Illinois Senate President John Cullerton said Wednesday he’s working to build support for a compromise pension reform plan that would save $138 billion over 30 years.
“There’s a compromise that we’re talking about right now,” Cullerton told the editorial board of The State Journal-Register. But he said that while the legislative pension reform committee worked to develop and evaluate the plan, that group has yet to reach agreement.
The Chicago Democrat said he supports the plan, adding that he hopes it can be acted on during the veto session scheduled to begin Oct. 22.
Elements of the compromise include having what is now a 3 percent compounded cost-of-living adjustment added to pension payments changed to half of the Consumer Price Index. Cullerton said the COLA couldn’t drop below 1 percent.
“It has a ceiling of 4 percent,” he added, “which is important because if there is inflation, there could be an actual opportunity for people to ... get more than they’re getting now.”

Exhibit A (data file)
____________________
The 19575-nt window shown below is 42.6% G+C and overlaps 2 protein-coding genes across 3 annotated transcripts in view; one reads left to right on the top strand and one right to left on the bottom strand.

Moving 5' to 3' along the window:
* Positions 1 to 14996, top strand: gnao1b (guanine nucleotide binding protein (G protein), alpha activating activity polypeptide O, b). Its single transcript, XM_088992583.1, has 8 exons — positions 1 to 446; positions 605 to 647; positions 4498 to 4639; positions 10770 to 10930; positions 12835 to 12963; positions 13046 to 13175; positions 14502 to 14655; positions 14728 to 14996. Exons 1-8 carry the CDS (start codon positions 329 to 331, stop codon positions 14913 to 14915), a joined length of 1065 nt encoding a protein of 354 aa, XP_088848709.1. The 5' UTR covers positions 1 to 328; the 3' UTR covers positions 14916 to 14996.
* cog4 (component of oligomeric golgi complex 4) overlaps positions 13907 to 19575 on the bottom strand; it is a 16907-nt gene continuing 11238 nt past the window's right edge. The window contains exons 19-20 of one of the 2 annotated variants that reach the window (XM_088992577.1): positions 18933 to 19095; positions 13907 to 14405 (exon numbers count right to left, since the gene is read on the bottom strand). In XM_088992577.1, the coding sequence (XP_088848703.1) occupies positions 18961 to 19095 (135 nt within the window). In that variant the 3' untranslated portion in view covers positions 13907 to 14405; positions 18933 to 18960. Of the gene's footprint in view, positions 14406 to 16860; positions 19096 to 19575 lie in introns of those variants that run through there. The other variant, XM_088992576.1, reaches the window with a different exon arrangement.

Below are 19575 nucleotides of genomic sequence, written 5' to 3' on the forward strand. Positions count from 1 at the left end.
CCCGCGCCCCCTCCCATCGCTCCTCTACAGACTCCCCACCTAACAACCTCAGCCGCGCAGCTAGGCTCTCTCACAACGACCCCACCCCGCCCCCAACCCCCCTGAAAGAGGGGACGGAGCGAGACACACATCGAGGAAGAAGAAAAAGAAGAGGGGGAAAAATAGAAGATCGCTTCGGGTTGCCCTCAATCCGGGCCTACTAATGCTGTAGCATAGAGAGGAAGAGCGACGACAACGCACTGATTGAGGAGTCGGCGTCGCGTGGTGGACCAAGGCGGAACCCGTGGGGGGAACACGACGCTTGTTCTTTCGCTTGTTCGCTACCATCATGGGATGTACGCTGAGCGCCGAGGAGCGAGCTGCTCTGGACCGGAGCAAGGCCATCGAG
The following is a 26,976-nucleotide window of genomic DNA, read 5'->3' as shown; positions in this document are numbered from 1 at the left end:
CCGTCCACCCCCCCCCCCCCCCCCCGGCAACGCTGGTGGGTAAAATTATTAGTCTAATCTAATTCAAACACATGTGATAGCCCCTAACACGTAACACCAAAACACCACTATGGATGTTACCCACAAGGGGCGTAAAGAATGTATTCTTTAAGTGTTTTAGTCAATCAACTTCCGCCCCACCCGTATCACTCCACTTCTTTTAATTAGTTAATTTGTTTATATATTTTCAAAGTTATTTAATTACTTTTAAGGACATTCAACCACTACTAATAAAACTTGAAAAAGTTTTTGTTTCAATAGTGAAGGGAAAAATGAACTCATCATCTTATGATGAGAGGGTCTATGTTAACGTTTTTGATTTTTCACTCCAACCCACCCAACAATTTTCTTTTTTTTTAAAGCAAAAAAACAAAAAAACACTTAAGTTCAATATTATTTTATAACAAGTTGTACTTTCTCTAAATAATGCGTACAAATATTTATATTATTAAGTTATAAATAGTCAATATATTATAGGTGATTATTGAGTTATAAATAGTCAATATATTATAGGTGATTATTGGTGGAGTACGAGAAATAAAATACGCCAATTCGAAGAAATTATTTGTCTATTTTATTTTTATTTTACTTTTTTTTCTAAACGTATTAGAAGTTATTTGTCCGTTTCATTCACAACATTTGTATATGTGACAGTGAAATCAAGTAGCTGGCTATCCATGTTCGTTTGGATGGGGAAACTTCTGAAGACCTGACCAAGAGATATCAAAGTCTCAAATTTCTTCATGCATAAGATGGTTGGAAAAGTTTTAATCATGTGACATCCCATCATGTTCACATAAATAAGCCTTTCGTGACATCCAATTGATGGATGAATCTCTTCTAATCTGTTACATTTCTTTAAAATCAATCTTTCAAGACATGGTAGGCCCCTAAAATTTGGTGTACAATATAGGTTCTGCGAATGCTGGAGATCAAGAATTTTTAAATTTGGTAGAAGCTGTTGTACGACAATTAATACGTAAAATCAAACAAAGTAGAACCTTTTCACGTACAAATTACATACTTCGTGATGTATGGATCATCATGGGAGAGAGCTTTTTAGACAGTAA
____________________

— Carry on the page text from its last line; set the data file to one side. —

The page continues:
Estimates are that the proposal would have state pension funds fully funded by 2043.
The proposal would also decrease active employee contributions by 1 percentage point.
“It’s not that much money in the big picture in terms of the savings,” Cullerton said of that drop in employee contributions.
The combination of reduced employee contributions and “inflation protection” afforded by allowing the COLA to potentially rise to 4 percent, Cullerton said, could solidify the argument that the plan meets requirements of the state constitution, which doesn’t allow pension benefits to be diminished.
During the spring legislative session, Cullerton had backed a plan, Senate Bill 2404, that he says would save $58 billion over 30 years and would have provided such “consideration” by requiring active and retired public workers to choose among options for raises and health insurance.
Cullerton said Wednesday that Senate Bill 1, which passed the House but only got 16 votes in the Senate, “had none of that.” He said that proposal, which was backed by House Speaker Michael Madigan, D-Chicago, would have saved $163 billion over 30 years.
The proposal now on the table, he said, is “less unconstitutional than Senate Bill 1.”
Cullerton said he expects unions, who had agreed to SB 2404, to oppose the hybrid plan now on the table, and added that it could end up challenged in court.
“That’s fine with me, because if it were to pass and be ruled unconstitutional, “we go right back to the bill we passed that the unions supported, tweak it some more, get some more savings – that’s my opinion – and then pass that.”
The proposal would need 30 votes this fall to take effect July 1.